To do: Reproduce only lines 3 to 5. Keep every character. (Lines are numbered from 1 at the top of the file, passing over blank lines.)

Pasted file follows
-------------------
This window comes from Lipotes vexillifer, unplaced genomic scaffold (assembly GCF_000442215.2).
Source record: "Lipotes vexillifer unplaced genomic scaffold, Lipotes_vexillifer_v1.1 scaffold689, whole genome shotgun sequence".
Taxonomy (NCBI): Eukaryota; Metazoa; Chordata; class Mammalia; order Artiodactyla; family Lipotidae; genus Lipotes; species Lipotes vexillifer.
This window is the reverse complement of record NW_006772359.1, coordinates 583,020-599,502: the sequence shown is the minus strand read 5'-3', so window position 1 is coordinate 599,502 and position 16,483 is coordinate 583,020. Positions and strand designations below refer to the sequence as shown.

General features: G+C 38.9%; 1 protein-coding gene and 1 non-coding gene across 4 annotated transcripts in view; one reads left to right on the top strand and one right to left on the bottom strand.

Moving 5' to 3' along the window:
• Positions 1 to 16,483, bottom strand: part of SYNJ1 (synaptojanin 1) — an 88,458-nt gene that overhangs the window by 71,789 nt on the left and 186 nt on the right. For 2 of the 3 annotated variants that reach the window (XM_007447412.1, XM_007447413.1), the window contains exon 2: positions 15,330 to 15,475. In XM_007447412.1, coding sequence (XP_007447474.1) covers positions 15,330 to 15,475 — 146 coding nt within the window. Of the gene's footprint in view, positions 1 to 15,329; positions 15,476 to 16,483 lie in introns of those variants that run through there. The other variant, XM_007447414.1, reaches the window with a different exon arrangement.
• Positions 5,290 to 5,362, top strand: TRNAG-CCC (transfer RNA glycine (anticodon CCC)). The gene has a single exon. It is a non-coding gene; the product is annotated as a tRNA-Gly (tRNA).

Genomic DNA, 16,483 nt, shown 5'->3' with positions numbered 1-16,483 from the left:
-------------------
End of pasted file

Taxonomy (NCBI): Eukaryota; Metazoa; Chordata; class Mammalia; order Artiodactyla; family Lipotidae; genus Lipotes; species Lipotes vexillifer.
This window is the reverse complement of record NW_006772359.1, coordinates 583,020-599,502: the sequence shown is the minus strand read 5'-3', so window position 1 is coordinate 599,502 and position 16,483 is coordinate 583,020. Positions and strand designations below refer to the sequence as shown.

General features: G+C 38.9%; 1 protein-coding gene and 1 non-coding gene across 4 annotated transcripts in view; one reads left to right on the top strand and one right to left on the bottom strand.